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Job Management Systems Analysis / F2
Authors: Emir Imamagić, Dobriša Dobrenić, Branimir Radić, University Computing Centre – Srce, Croatia

Job Management System (JMS) is a system responsible for control over user jobs and cluster nodes. Main objective of JMS is to achieve maximal utilization of cluster resources, while satisfying users needs. JMS is also known as Resource Management System, Workload Manager and Batching System. JMS has three basic functionalities: queuing, scheduling and resource management. Functionalities are implemented in following three JMS modules: Queuing Server, Scheduler and Resource Manager. Server is responsible for job queuing and interaction with users. Scheduler makes decisions where will the jobs be executed. Decision is based on various types of policies. Resource Manager monitors resources and jobs, allocates resources for jobs and prepares environment for job execution. Furthermore, Resource Manager notifies Server of resource and job status.

In order to evaluate existing JMSs we defined set of criteria. Criteria are based on these similar studies ‎[1], ‎[2], ‎[3], ‎[4], ‎[5], ‎[6], ‎[7]. Criteria are divided in 5 groups: JMS Software characteristics, Queuing, Scheduling, Resource Management and Security. First set of criteria are general characteristics of JMS software. Most important criteria from this group are platform dependency, user interface and compatibility with distributed file systems and parallel libraries. Next set of criteria are related with queuing capabilities of JMS. Queuing module should enable multiple queues creation and allow user to define needed resources (e.g. memory, walltime), control jobs and see jobs status and various statistics. Criteria for Scheduling module are following: set of standard scheduling policies, advanced reservation of resources, fair share scheduling and multiple policy usage. Requirements from Resource Manager are following checkpointing, job migration, load balance, fault tolerance and job and node monitoring. Security requirements are AAA – (authentication, authorization and accounting) and encryption.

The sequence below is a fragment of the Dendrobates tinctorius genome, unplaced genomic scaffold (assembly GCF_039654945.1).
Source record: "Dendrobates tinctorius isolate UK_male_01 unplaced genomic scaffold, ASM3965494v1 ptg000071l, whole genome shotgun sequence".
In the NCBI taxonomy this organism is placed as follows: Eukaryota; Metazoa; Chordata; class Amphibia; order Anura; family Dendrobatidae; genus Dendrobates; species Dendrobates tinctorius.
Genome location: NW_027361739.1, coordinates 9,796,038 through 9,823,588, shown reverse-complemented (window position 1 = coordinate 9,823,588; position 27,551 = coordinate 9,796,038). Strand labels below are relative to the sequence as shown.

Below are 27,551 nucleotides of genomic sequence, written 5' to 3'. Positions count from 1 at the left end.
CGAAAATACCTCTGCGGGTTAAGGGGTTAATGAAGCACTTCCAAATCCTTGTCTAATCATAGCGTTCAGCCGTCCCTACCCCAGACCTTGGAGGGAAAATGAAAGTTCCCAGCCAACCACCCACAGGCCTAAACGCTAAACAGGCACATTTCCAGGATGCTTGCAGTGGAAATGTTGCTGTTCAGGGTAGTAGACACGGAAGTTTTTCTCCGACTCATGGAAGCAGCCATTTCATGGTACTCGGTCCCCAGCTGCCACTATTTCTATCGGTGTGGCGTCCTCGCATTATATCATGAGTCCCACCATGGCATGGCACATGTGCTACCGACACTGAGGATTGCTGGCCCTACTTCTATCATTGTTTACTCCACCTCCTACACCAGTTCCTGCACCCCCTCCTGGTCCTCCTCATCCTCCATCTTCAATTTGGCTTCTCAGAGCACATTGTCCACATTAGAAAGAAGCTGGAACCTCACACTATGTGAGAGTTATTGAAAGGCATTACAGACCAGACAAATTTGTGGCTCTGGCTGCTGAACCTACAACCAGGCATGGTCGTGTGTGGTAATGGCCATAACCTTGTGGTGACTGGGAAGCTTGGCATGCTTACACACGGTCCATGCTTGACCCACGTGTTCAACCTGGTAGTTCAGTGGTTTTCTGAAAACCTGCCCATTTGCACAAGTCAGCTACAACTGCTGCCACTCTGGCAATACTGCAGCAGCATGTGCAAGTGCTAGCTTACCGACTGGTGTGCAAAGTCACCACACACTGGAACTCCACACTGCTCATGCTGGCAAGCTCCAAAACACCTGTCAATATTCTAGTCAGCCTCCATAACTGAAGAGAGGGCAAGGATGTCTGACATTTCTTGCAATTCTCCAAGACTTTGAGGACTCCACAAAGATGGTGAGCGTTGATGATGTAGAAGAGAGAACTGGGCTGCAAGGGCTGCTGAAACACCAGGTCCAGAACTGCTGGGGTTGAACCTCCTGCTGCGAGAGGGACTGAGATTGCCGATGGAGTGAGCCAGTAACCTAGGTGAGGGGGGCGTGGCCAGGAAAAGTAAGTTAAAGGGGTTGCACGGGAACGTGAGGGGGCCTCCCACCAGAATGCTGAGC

We used criteria described above to evaluate numerous existing JMS solutions. Evaluated systems are Condor, CSS, LSF, Loadleveler, OpenPBS/Torque, PBSPro and SGE. Based on preliminary research we decided to implement and practically test following three: Condor, Torque and SGE.
Torque ‎[11] is based on OpenPBS ‎[14] with some additional features (mainly related with scalability). Torque was installed together with Maui scheduling system. Good feature of Torque is that it can have external scheduling module. Good features of OpenPBS system are that it is old and well tested. Furthermore, OpenPBS has interface used by parallel applications. Maui is a reservation-based scheduler. Advantages of Maui are advanced reservation, complex scheduling policy, fair share scheduling and various tools for managing and diagnose cluster resources. Major disadvantage of OpenPBS is that there is no certain roadmap, because of the commercial version – PBSPro.
SGE ‎[10] is a product of Sun Microsystems Company. Advantages of SGE are: job migration, load balancing, fault tolerance, security mechanisms and excellent GUI to all modules. In addition, major advantage of SGE is that the SGE is evolving rapidly. Disadvantages are: limited parallel job support, external checkpointing, no advanced scheduling and possibility of multiple queues creation.
Condor ‎[8] is a project of University of Wisconsin. Condor is profoundly different from two other JMS's. Condor is designed for High Throughput Computing and cycle stealing. Good features of Condor are following checkpointing, process migration, security mechanisms, dynamic node addition/removal and possibility to send jobs from one Condor cluster to another Condor cluster. Major disadvantage of Condor is that it is not designed for parallel application, but it provides additional modules to support parallel applications. Furthermore, Condor does not support interactive jobs and cannot have multiple queues.

[1] J. A. Kaplan, M. L. Nelson: "A Comparision of Queueing, Cluster and Distributed Computing Systems», June 1994.
[2] M. Baker, G. Fox, H.W. Yau: "Cluster Computing Review», NPAC Technical Report SCCS-748, Northeast Parallel Architectures Center, Syracuse University, November 1995.
[3] J. P. Jones: "NAS Requirements Checklist for Job Queuing/Scheduling Software», NAS Technical Report NAS-96-003, April 1996.
[4] C. Byun, C. Duncan, S. Burks: "A Comparision of Job Management Systems in Supporting HPC ClusterTools», Proc. SUPerG, Vancouver, Fall 2000.
[5] O. Hassaine: "Issues in Selecting a Job Management Systems (JMS)», Proc SUPerG, Tokyo, April 2001.
[6] T. El-Ghazawi, K. Gaj, N. Alexandridis, F. Vroman, N. Nguyen, J. R. Radzikowski, P. Samipagdi, S. A. Suboh: "A Performance Study of Job Managements Systems»
[7] T. El-Ghazawi, K. Gaj, N. Alexandridis, B. Schott, A. V. Staicu, J. R. Radzikowski, N. Nguyen, S. A. Suboh: "Conceptual Comparative Study of Job Management Systems», Technical Report, February 2001
[8] Condor,
[9] LSF,
[10] SGE,
[11] Torque,
[12] IBM Loadleveler,
[13] PBSPro,
[14] OpenPBS,


Emir Imamagić graduated from the Department of Electronics, Microelectronics, Computer and Intelligent Systems, Faculty of Electrical Engineering and Computing, University of Zagreb in May 2004. His research interests are high performance computing, distributed computing, computer clusters and grid systems.

Before graduation, he has worked on the AliEn Grid project at CERN, Switzerland in summer 2003 and on the MidArc middleware project at Ericsson Nicola Tesla in summer 2002. He is currently working as a researcher on the CRO-GRID Infrastructure project at University Computing Centre.

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